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Old 06-05-2013, 06:47 PM
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RickI RickI is offline
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Join Date: Jul 2004
Location: Florida
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Tropical Storm Andrea has formed from the above system and is moving slowly northward pulling squalls and rain storms over Florida.

Here is the current model plot of the forecast track:

This is what Dr. Jeff Masters has to say about the storm as of 5 pm today:

"The Atlantic has its first named storm of the 2013 hurricane season: Tropical Storm Andrea. An Air Force hurricane hunter plane was able to locate a closed center of circulation, and found surface winds of 40 mph in the large area of thunderstorms on the east side of the center. Satellite loops show that Andrea is a lopsided storm. It's center of circulation is exposed to view, due to a large region of dry air that covers the entire Central and Western Gulf of Mexico. This dry air is from a trough of low pressure whose upper level winds are also creating moderate wind shear of 15 - 20 knots over Andrea. Wind shear is forecast to rise to the high range, 20 - 40 knots, by Thursday. Andrea is forecast to make landfall along the northern Gulf Coast of Florida by Thursday evening, so the system has a short window of time to intensify. Given the large amount of dry air to Andrea's west, and the forecast for increasing shear up until landfall, I expect that the strongest sustained winds Andrea could have before landfall are 50 mph. Heavy rains will be the storm's main threat, though a few isolated EF-0 tornadoes will also be possible in some of the heavier thunderstorms in Andrea's spiral bands. A storm surge of 2 - 4 feet is predicted for Tampa Bay northward to Apalachicola, and rip currents will be a risk for swimmers who brave the high surf. Fort Pickens, located in Gulf Islands National Seashore on a barrier island offshore from Pensacola, Florida, has been closed to visitors due to the approaching storm. A single 2-lane road vulnerable to storm surges runs to Fort Pickens. Officials want to prevent a repeat of the situation that occurred in September 2011, when Tropical Storm Lee pushed a storm surge over the road that blocked it with sand and debris, trapping numerous campers and visitors in Fort Pickens. As of 7 pm EDT, our wundermap with the storm surge layer turned on was showing storm surge levels were less than 1 foot along the Florida coast."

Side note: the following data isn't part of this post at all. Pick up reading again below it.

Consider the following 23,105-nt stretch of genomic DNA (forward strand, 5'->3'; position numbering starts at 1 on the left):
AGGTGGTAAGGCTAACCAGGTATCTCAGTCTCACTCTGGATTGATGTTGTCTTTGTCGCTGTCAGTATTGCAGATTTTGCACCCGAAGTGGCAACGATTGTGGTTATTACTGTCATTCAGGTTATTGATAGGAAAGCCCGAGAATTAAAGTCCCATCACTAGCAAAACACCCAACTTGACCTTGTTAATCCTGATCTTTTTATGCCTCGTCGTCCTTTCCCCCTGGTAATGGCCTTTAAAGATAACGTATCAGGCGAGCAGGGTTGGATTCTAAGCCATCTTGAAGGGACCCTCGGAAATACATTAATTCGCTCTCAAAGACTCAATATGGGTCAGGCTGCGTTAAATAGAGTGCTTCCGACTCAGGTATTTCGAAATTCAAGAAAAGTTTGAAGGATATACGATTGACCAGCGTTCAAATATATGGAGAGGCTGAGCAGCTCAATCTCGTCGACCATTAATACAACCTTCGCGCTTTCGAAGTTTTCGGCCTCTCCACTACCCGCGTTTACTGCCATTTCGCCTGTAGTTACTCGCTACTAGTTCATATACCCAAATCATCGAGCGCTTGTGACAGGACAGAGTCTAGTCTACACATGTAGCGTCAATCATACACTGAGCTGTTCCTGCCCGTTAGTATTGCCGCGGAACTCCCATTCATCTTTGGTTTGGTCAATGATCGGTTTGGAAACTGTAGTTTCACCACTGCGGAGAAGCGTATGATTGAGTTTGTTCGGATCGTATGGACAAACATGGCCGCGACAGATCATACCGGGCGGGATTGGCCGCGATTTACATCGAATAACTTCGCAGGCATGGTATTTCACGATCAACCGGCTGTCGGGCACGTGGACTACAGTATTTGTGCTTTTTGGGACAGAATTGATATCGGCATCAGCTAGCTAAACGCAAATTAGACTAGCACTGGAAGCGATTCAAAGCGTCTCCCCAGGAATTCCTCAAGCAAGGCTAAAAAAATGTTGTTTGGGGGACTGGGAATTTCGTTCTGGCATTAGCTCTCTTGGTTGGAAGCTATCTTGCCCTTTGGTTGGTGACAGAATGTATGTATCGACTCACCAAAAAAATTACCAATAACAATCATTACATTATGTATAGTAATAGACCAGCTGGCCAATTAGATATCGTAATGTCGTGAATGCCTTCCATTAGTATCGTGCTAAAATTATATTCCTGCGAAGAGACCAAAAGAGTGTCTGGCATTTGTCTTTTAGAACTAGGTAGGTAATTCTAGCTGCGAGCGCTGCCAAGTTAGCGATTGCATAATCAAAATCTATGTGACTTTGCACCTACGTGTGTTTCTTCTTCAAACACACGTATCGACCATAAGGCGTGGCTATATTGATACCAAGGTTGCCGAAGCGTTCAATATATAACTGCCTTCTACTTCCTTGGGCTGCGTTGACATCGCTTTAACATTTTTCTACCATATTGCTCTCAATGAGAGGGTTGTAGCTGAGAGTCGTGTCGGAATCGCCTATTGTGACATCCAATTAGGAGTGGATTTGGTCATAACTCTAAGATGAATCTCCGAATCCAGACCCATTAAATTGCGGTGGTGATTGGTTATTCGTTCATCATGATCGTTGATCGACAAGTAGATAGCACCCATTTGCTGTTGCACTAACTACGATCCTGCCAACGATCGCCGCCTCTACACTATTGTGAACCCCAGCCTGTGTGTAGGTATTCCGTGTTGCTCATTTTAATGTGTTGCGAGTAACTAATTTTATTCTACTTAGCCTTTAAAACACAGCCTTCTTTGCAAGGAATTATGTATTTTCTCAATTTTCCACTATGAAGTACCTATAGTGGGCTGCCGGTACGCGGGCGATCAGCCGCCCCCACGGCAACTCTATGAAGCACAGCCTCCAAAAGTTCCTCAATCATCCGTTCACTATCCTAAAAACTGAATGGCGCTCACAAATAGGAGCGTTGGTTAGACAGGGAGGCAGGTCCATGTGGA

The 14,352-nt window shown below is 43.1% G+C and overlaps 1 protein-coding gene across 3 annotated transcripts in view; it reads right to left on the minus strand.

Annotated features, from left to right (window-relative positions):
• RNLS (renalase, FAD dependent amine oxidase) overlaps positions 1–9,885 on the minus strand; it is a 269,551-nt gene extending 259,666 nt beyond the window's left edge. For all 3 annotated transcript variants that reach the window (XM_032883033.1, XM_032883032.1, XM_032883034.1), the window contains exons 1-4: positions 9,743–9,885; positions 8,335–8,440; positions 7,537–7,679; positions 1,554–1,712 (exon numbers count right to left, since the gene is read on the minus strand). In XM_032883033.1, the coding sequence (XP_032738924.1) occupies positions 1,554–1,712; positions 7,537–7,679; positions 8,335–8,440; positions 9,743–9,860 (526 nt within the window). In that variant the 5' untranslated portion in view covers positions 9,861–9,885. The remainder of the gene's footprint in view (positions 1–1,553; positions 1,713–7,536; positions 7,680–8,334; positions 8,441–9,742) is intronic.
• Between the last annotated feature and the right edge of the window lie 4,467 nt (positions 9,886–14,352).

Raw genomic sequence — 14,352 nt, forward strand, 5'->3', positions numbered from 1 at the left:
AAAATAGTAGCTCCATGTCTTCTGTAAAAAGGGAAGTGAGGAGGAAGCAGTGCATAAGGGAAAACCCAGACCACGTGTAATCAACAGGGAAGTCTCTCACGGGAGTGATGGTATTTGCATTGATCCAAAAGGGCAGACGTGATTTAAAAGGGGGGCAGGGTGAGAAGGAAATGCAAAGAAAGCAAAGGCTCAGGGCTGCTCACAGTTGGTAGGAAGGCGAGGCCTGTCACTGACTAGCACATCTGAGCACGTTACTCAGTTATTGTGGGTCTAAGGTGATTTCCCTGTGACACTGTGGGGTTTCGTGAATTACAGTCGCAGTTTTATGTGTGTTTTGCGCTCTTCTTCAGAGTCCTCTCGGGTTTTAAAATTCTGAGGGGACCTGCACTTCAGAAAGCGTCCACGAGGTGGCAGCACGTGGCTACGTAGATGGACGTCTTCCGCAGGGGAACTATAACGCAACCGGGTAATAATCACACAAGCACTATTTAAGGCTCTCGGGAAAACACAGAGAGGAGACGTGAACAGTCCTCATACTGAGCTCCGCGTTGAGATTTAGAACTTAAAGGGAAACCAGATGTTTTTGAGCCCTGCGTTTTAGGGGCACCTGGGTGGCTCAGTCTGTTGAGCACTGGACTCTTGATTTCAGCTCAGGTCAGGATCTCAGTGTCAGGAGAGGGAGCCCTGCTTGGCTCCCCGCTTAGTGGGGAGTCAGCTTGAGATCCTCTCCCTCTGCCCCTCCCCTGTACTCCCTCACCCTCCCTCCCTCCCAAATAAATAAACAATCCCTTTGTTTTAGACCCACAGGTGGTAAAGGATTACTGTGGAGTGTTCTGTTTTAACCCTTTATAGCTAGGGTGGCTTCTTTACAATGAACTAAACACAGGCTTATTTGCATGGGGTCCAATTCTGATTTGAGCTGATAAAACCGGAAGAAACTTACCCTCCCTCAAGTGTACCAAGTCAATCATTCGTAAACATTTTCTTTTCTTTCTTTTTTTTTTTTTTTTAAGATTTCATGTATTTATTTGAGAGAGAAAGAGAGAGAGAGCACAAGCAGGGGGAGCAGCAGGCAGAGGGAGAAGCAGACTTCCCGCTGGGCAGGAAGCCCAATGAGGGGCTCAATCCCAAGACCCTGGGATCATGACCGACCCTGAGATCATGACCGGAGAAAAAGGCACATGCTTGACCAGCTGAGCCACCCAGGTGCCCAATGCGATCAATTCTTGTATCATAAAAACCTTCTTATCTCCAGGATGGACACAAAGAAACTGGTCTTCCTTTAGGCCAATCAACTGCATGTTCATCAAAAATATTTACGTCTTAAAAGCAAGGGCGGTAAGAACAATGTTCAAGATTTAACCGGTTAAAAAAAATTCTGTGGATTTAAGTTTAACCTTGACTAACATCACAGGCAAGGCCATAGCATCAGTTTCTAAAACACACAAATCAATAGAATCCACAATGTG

This is the current marine forecast for Tampa Bay:

"Tonight: Tropical storm conditions possible. Southeast winds around 20 knots increasing to 20 to 30 knots with gusts to tropical storm force after midnight. Seas 3 to 5 feet. Bay and inland waters rough. Showers and isolated thunderstorms.

Thursday: Tropical storm conditions expected. Southeast winds 30 to 35 knots then becoming south in the afternoon. Seas 6 to 8 feet. Bay and inland waters extremely rough. Showers and isolated thunderstorms.

Thursday Night: Tropical storm conditions expected. South winds 30 to 35 knots diminishing to around 20 knots after midnight. Seas 6 to 8 feet. Bay and inland waters extremely rough. Showers in the evening. Isolated thunderstorms. Showers likely after midnight.

Friday: Southwest winds around 20 knots with gusts to around 30 knots. Seas 4 to 6 feet. Bay and inland waters choppy. Showers likely in the morning. Isolated thunderstorms. A chance of showers in the afternoon. "

Substantially higher gusts are possible in squalls which seem to be abundant in this system particularly on the eastern side raking over Florida. There should be heavy rains and high winds for parts of Florida over the next few days.
FKA, Inc.

transcribed by:
Rick Iossi

Last edited by RickI; 06-05-2013 at 09:14 PM.
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